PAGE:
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I was talking casually with a coworker a while back who mentioned that I'm bad at making eye contact. I had no idea what he was talking about. I thought it was perfectly normal to not look at people when talking to them. Staring people down weirded me out. I even tried to look at him while he was talking to me, and it felt too awkward.

But he was a well-liked sort of guy, so I thought about it, and started looking at people more while talking to them... or at least trying. But it still felt weird. And the thing was, they never seemed uncomfortable. I was always the one breaking eye contact first, because I had to. It started to make me think this eye contact thing really was more normal than I thought it was.

At this conference I went to this month, we talked a lot about connecting to people and how your coworker's won't bring their good ideas to the table if they don't feel listened to. We did this exercise where we paired off and told a partner eight things about ourselves, but at item four they were supposed to tune out. Look off into space, check their text messages, whatever. And it was surprisingly impossible to communicate. You'd try to go on autopilot and just keep saying the right words, but it was tougher than it sounded.

Since then I keep talking about eye contact with people and a weird number of them say that I should indeed work on the eye contact thing. The husband said I was good at making eye contact with him, but he noticed that I'm not like that with other people. humaazul even went so far as to state her theory that a disproportionate number of engineers have some form of asperger syndrome.

So I'm not totally sure what to work on, but I have noticed that when I make eye contact, other people make it too, and seem cooler about it than I do.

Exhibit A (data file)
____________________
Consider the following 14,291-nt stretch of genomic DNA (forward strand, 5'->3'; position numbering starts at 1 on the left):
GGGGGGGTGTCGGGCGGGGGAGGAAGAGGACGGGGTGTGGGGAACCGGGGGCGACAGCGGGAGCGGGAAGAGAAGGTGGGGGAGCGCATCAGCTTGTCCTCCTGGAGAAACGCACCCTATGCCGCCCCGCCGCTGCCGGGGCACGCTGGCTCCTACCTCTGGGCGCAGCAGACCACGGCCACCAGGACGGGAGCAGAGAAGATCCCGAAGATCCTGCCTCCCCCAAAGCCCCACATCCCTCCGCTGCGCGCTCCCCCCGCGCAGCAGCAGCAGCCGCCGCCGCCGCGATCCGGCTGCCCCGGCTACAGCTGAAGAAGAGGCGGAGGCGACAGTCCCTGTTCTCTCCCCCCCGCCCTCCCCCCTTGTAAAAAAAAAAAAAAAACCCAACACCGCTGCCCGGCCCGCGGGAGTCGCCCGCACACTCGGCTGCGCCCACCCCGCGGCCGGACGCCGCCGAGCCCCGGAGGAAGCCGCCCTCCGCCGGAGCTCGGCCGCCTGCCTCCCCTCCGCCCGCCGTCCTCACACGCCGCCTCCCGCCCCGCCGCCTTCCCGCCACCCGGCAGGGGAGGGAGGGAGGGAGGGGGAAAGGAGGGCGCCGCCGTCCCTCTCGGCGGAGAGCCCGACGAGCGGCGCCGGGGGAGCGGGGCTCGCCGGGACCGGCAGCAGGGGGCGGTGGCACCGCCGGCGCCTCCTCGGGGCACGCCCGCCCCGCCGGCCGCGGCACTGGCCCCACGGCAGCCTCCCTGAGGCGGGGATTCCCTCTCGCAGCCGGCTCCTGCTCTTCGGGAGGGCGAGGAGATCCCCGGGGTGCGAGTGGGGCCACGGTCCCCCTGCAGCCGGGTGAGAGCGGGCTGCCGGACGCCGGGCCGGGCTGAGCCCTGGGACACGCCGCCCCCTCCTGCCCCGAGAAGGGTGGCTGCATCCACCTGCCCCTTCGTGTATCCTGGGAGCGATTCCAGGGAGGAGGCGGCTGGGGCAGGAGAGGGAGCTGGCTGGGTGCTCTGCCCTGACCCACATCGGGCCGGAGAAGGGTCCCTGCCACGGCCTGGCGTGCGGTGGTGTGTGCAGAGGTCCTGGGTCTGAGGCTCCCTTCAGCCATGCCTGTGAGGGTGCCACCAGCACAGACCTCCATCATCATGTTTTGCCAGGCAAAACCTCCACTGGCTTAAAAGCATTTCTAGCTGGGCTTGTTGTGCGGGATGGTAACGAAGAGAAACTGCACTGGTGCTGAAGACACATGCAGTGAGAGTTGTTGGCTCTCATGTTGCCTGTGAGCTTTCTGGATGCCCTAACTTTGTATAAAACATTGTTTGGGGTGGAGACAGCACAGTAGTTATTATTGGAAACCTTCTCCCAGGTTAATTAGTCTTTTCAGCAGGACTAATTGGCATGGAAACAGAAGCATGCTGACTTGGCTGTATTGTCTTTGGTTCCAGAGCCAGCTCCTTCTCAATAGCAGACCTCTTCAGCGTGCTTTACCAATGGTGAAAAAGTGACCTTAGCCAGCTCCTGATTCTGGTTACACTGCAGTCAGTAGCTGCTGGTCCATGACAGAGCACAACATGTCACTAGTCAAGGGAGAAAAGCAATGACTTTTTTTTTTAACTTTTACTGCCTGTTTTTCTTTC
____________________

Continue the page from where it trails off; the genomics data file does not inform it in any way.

Comments

( 14 comments — Leave a comment )
humaazul
Mar. 19th, 2008 02:03 am (UTC)
"Even went so far as to. . . " I stand by it. I think it's true. I don't think you have it, though.

It's hard to make eye contact. I used to be huge on it. Then, my dumbass boss used to tell me that I should work on having "softer eyes." She also tried to get me super drunk on a business trip.
electroly
Mar. 19th, 2008 02:10 am (UTC)
People love eye contact. Looking away when talking to someone is definitey a nerd thing. I've gotten compliments (usually from girls) about how I always look people in the eye when I talk to them.
okoshun
Mar. 19th, 2008 03:16 am (UTC)
It is difficult to look people in the eye, but I must admit that it freaks me out when I talk to people and they don't maintain eye contact.

Now staring the person down, not so good. Not blinking while making eye contact, also kind of freaky. You want the relaxed "I'm paying attention to you" kind of look. I also have to work on this somewhat - I'm okay when public speaking - moving from person to person, trying to connect with them and see how they're doing.

One tip that I learned is that if you're speaking with one other person, if you focus on one eye, it's easier because otherwise you tend to shift from one eye to the other (which if you're being filmed makes you look really shifty).
random_blobs
Mar. 19th, 2008 03:55 am (UTC)
I have trouble with that. People tend to think I'm spacy because I tend to look around a lot during conversation...